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Parliament Hill evacuation in Ottawa may have been prompted by hoax or bad tip, sources say

An investigation into a “potential threat” that led to the lockdown of Parliament Hill for a time was in its second day Sunday, after police in Ottawa determined there was no danger to public safety.

Police initially deemed that the threat Saturday afternoon was credible. Members of Parliament, senators and their staff were told to “shelter in place” as officers closed off streets while they investigated a “suspicious incident” and a “potential threat in the Parliament Hill area.”

Since then, multiple sources briefed on the situation have told CBC News that police are now investigating whether the source of the threat was a hoax. They’re also trying to determine if the tip that led to the massive police response was just a bad tip, according to the sources, who spoke on the condition they not be named because they’re not authorized to go on the record.

The sources also say there’s no threat to national security.

As of Sunday afternoon, police have not announced any arrests or charges. The sources said charges, if any, aren’t imminent.

Incident initially described as ‘potential threat’

A senior government source briefed on the situation confirmed the initial tip for the “suspicious incident” was received Saturday afternoon from the intelligence branch of the Canada Border Services Agency (CBSA), a detail that was first reported by Global News.

CBSA warned the potential threat to the parliamentary precinct involved possible explosives in vehicles parked near Parliament Hill, the source said.

Police tape is removed near Parliament Hill in Ottawa on Saturday. (Patrick Doyle/The Canadian Press)

Law enforcement sources said the potential threat was treated as credible at the time and seen as serious. An investigation — involving the Ottawa Police Service (OPS), Parliamentary Protective Service (PPS) and the RCMP, among others — was launched.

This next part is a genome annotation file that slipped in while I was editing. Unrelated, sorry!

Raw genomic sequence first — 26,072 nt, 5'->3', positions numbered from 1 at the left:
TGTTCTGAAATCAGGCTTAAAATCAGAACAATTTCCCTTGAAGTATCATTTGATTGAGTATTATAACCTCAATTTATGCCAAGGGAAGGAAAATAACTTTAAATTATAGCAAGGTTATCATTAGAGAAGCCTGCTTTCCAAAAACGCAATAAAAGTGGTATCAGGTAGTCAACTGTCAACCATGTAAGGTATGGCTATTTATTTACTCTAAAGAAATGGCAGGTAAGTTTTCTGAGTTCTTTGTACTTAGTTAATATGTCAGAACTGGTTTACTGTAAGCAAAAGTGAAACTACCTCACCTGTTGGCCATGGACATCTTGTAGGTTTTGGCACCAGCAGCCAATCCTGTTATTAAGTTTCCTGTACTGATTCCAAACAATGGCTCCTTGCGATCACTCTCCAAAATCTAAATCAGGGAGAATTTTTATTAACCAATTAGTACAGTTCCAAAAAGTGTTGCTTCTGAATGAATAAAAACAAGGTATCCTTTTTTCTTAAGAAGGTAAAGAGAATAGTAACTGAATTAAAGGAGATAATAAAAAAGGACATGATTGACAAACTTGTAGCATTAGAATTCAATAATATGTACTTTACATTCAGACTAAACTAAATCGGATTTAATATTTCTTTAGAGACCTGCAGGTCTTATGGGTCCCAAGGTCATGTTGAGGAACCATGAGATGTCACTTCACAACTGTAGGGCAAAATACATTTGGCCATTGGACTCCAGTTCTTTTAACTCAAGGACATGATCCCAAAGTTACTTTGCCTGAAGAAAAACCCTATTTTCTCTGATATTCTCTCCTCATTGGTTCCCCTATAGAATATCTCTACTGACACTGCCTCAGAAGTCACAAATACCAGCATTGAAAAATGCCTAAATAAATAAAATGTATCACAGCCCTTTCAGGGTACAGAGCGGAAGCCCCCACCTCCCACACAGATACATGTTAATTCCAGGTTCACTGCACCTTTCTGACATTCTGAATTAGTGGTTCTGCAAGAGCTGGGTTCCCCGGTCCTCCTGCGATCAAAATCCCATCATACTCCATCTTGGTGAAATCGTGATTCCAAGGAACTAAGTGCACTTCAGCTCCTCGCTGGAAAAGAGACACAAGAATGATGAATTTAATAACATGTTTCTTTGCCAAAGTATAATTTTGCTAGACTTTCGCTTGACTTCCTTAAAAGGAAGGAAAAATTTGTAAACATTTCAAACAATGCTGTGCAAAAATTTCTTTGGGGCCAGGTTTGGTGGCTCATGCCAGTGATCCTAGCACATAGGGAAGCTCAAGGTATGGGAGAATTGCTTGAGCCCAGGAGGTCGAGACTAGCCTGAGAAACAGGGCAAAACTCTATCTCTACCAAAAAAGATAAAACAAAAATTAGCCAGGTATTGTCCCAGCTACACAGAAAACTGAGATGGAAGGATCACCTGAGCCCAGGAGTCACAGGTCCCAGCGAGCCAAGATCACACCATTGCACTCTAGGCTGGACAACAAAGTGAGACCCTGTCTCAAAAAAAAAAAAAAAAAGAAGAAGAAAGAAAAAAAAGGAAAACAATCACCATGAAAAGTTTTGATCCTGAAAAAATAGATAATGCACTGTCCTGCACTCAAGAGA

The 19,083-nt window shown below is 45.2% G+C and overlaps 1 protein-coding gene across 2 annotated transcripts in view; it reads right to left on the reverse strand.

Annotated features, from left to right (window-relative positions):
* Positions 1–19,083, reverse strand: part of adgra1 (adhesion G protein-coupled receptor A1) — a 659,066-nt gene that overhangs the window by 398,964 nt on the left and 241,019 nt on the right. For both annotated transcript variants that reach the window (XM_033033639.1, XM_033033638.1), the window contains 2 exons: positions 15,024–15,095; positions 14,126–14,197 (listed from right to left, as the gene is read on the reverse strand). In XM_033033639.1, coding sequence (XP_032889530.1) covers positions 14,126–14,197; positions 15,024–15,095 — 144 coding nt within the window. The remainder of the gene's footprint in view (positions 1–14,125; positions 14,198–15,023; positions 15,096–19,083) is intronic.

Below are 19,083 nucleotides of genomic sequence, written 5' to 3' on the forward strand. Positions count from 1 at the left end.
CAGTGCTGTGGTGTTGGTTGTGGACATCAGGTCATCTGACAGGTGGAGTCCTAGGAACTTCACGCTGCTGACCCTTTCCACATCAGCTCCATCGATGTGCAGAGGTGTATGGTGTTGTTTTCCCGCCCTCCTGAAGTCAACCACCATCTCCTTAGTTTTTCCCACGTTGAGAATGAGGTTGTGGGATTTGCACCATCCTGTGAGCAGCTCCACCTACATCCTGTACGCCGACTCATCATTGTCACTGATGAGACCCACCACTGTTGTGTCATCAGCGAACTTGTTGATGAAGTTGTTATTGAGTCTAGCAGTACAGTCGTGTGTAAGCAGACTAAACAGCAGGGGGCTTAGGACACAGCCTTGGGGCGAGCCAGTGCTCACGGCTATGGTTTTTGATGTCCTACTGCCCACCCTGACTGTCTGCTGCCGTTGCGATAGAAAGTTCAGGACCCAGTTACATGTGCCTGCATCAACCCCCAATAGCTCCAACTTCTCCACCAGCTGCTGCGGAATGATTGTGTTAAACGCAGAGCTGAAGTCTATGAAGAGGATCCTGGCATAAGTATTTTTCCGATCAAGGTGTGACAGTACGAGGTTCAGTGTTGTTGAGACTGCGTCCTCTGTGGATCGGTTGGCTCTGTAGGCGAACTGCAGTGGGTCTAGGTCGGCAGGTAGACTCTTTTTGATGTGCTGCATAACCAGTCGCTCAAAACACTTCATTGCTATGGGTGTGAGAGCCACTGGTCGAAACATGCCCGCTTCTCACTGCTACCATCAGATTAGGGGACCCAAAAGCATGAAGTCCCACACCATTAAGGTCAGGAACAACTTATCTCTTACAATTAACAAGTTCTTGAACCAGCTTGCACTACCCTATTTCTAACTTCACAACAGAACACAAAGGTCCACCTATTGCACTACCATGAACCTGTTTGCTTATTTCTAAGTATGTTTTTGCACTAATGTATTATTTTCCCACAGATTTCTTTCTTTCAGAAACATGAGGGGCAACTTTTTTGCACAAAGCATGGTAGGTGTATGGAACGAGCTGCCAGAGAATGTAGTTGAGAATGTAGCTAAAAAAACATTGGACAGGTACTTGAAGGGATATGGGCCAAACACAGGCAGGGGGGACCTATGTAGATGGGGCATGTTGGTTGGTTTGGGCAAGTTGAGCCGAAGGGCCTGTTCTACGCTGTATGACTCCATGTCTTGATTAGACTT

At 12:55 p.m. ET, the notice to shelter in place was sent to all parliamentarians and parliamentary employees by PPS — which leads the security operations in the parliamentary precinct — alerting them to what the service called a “possible threat.” Parliament Hill was also evacuated.

In Ottawa’s downtown core, city police closed Wellington Street between Elgin Street and Bronson Avenue, as well as Metcalfe Street between Albert and Slater streets.

Senior government sources told CBC News that Prime Minister Justin Trudeau and Public Safety Minister Marco Mendicino were both briefed on the incident. At the time, Trudeau was in Los Angeles about to head back to Canada following the conclusion of the Summit of the Americas.

By 3:35 p.m., police tape that blocked access to Parliament Hill started coming down.

“Following an investigation, no public safety threat was identified,” Ottawa police said in a statement that afternoon, adding that two vehicles of interest and two persons of interest were located.

The sources said the vehicles were “cleared” and any potential threats they posed were unfounded.

Still no threat to public safety: Ottawa police

The investigation by multiple law enforcement agencies on Saturday afternoon began as what one source called “national security” in nature.

“By the very nature that the initial threat was related to Parliament Hill, and was related to potential explosives, it was initially treated as a natural security threat,” the source said. “Was it a ‘major investigation’ initially when the threat came in? One hundred per cent. We didn’t know how serious the threat was.

“Since then, the threat has been proven not to be borne out. Would we characterize it as a ‘major national security investigation’ happening right now? Absolutely not,” the source said Sunday afternoon.

On Sunday, the OPS, which is leading the investigation, wouldn’t provide any updates, and referred CBC News to the statement the police service issued Saturday that said “the investigation into this matter continues,” reiterating there is no risk to public safety.

The sources said an investigation is ongoing to determine the origin of the threat.

Also Sunday, the RCMP said that “for privacy and operational reasons, the RCMP does not confirm, deny or release information relating to criminal investigations until charges are laid. Only when an investigation results in criminal charges, would the RCMP confirm its investigation, the nature of any charges laid and the identity of the individual(s) involved.”

The RCMP emphasized “there is no threat to the citizens of Ottawa or Parliament Hill at this time.”

CBSA said in a statement it “does not confirm, deny or comment on ongoing investigations or policing matters,” referring questions to PPS and the OPS.

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